Activism, burn out and stress – The impacts of burnout and strategies for preventing it, on a personal, organisational and movement level.
Stress and burnout
Are you an activist experiencing stress or burnout? These articles, videos and tips will help you stay healthy and well while working to change the world.
ChangeMakers Organising School – Training (videos and slides) to connect and deepen knowledge to organise for social change.
This booklet, drawing on evidence based insights from psychology, offers strategies to cope with the stress of climate change. Includes behavioural, relational, cognitive and emotional coping strategies.
Has your community experienced a disaster? Do you need to have difficult conversations and build individual and community resilience? This guide has all you need to hold a workshop.
This guide is for anyone who is experiencing trauma and/or helping people with their trauma. It is by the Mutual Aid Disaster Relief, a grassroots disaster relief network in the US based on the principles of solidarity, mutual aid, and autonomous direct action.
When social change campaigns experience setbacks it’s understandable this can lead to difficulties in activist groups. Here are some tips and further resources for holding groups together in hard times.
US activist and educator Daniel Hunter shares important tips for sustaining ourselves and our movements in the face of challenging times. He outlines seven behaviors that we could incorporate into our groups so we can keep taking powerful and strategic actions.
Activist wisdom has been gathered from a survey of nearly 200 about how to sustain ourselves as activists. A great list from those who have been there.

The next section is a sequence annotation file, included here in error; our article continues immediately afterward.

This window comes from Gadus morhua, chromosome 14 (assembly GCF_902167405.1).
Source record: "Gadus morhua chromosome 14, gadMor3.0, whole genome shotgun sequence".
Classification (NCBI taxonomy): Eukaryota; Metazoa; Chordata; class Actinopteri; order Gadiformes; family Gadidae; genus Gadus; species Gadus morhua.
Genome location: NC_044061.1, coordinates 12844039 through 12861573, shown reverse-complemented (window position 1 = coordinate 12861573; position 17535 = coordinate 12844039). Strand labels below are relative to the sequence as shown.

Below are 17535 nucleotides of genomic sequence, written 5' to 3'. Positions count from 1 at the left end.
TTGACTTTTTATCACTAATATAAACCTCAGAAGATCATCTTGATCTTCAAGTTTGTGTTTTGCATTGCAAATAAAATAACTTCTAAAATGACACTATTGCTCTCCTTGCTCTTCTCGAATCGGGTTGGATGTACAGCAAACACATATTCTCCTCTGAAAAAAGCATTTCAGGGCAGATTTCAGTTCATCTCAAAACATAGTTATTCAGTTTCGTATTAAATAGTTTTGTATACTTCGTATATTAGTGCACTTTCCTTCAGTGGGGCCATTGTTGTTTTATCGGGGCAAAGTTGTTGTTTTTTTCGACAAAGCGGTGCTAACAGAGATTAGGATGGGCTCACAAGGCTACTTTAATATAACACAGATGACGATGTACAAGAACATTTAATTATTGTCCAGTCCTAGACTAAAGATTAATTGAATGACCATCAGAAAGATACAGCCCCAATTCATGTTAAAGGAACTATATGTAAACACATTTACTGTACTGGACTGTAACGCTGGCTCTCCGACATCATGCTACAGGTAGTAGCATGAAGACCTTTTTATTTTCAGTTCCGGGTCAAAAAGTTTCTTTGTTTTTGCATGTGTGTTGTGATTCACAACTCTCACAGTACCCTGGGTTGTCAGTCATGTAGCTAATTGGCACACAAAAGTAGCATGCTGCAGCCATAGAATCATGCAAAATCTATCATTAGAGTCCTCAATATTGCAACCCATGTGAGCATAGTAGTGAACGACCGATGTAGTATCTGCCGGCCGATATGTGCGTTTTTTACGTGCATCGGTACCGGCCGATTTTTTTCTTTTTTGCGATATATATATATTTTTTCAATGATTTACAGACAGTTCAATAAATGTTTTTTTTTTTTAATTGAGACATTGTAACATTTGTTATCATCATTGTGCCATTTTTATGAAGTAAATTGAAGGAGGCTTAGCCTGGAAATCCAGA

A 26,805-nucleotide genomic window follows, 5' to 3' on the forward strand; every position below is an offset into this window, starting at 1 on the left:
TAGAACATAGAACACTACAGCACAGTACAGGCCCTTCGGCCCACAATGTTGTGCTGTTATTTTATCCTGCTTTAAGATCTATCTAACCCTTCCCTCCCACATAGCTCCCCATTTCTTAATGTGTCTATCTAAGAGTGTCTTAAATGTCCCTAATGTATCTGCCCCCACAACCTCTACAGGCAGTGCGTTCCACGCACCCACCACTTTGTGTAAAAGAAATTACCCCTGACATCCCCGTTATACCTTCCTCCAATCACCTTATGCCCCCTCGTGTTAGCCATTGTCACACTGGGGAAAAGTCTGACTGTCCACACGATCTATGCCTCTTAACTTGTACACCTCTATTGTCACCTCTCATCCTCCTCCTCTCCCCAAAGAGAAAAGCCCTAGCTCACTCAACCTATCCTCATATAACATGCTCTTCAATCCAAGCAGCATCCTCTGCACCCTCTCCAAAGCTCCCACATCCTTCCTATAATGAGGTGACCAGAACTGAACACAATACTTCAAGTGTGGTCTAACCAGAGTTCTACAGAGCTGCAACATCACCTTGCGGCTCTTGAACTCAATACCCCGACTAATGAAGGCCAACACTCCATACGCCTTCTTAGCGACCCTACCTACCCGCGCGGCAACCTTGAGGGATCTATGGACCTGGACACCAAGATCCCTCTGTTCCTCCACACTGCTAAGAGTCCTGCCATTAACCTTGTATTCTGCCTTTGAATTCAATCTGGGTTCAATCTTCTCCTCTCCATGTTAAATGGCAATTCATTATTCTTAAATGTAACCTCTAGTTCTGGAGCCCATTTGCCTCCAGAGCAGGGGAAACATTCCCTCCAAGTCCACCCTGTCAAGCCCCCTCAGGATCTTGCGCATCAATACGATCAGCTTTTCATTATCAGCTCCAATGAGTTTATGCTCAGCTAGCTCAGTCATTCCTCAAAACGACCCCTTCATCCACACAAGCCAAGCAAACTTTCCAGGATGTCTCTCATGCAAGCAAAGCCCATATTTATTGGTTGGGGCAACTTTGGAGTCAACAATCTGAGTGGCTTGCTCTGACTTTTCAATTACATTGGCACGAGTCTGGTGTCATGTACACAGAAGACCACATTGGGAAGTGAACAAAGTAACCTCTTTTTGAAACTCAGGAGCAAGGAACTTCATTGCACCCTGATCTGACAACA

Social media never stops! Jessie Mawson presented these tips for staying sane to the eCampaigning Forum in 2016.
This handbook is a handy and unique resource for activists and community workers engaged in work for peace at a community level throughout Australia. It includes practical ways to intervene in violence, to transform conflict and to build peace.
A useful model for understanding activist burnout and how to avoid it from the Transitions Towns movement. Includes a downloadable worksheet with prompts for reflection.
A review of Katrina Shield’s ‘In The Tiger’s Mouth: An Empowerment Guide for Social Action’. What most distinguishes this books is its emphasis on three elements not often considered in other campaigning texts: self-awareness, collaboration, and self-care.
A group’s culture can have a big impact on the likelihood of stress and burnout for members and staff. It’s possible to create a group culture that supports self-care, balance and sustainable work loads and patterns.
High stress levels and burnout are very common among grassroots activists and community workers. Stress management and physical, emotional and spiritual renewal is crucial to looking after ourselves for the long haul.
The annual R U OK Day aims to prevent suicide by building connection. This articles looks at what individuals and groups engaged in social change can do to connect with and look out for others.
To be fresh and ready for the challenges of social change we also need quality time off. Here are some tips for getting the most out of a break, whether a longer holiday, weekends or any captured moment for potential relaxation.
Experiencing defeats contributes to many people losing hope, burning out, or just dropping out of activism. If we can set up our organisations and social movements to function effectively we’re more likely to foster hope and keep engaged and emotionally strong activists.
Overwhelming events happen and depending on our degree of privilege, daily stressors can be constant. Unless we are in crisis and/or an immediate life threatening situation it’s incredibly beneficial to spend time cultivating resources which support your health, embodiment, connectedness and feelings goodness.
Nonprofit organisations can be prone to encouraging overwork, simply because they know their employees are emotionally invested. Alexandra Lamb analyses Beth Kanter and Aliza Sherman’s argument that nonprofits should transform their workplace culture to have more productive and happier workers.